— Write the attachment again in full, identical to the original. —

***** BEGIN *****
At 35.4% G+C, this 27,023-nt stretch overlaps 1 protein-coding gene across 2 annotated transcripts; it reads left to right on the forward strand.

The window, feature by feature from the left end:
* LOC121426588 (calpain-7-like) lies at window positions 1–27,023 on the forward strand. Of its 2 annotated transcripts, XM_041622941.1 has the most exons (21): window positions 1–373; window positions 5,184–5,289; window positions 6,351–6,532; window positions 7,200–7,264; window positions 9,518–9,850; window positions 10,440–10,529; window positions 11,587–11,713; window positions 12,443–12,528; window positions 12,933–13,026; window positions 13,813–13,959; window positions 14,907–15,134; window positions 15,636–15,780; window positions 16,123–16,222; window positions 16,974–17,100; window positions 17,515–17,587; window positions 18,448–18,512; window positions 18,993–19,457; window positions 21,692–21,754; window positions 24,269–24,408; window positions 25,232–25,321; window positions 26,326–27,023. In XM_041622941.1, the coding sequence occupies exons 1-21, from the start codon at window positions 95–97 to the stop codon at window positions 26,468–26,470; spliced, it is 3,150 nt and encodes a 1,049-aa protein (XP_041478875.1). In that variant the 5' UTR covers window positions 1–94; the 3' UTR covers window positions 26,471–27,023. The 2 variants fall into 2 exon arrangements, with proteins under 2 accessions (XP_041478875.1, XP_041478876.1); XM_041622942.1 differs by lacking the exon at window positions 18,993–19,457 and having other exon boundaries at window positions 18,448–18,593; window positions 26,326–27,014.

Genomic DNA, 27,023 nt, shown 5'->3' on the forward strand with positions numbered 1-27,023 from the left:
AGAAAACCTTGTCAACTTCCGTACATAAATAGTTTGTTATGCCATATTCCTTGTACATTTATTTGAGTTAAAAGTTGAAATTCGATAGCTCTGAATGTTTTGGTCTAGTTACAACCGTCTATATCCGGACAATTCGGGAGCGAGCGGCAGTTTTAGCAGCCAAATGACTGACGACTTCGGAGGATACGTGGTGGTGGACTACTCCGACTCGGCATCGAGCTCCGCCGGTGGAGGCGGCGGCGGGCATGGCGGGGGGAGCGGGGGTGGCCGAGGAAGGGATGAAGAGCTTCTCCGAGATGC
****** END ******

At 35.4% G+C, this 27,023-nt stretch overlaps 1 protein-coding gene across 2 annotated transcripts; it reads left to right on the forward strand.

The window, feature by feature from the left end:
* LOC121426588 (calpain-7-like) lies at window positions 1–27,023 on the forward strand. Of its 2 annotated transcripts, XM_041622941.1 has the most exons (21): window positions 1–373; window positions 5,184–5,289; window positions 6,351–6,532; window positions 7,200–7,264; window positions 9,518–9,850; window positions 10,440–10,529; window positions 11,587–11,713; window positions 12,443–12,528; window positions 12,933–13,026; window positions 13,813–13,959; window positions 14,907–15,134; window positions 15,636–15,780; window positions 16,123–16,222; window positions 16,974–17,100; window positions 17,515–17,587; window positions 18,448–18,512; window positions 18,993–19,457; window positions 21,692–21,754; window positions 24,269–24,408; window positions 25,232–25,321; window positions 26,326–27,023. In XM_041622941.1, the coding sequence occupies exons 1-21, from the start codon at window positions 95–97 to the stop codon at window positions 26,468–26,470; spliced, it is 3,150 nt and encodes a 1,049-aa protein (XP_041478875.1). In that variant the 5' UTR covers window positions 1–94; the 3' UTR covers window positions 26,471–27,023. The 2 variants fall into 2 exon arrangements, with proteins under 2 accessions (XP_041478875.1, XP_041478876.1); XM_041622942.1 differs by lacking the exon at window positions 18,993–19,457 and having other exon boundaries at window positions 18,448–18,593; window positions 26,326–27,014.

Genomic DNA, 27,023 nt, shown 5'->3' on the forward strand with positions numbered 1-27,023 from the left:
AGAAAACCTTGTCAACTTCCGTACATAAATAGTTTGTTATGCCATATTCCTTGTACATTTATTTGAGTTAAAAGTTGAAATTCGATAGCTCTGAATGTTTTGGTCTAGTTACAACCGTCTATATCCGGACAATTCGGGAGCGAGCGGCAGTTTTAGCAGCCAAATGACTGACGACTTCGGAGGATACGTGGTGGTGGACTACTCCGACTCGGCATCGAGCTCCGCCGGTGGAGGCGGCGGCGGGCATGGCGGGGGGAGCGGGGGTGGCCGAGGAAGGGATGAAGAGCTTCTCCGAGATGC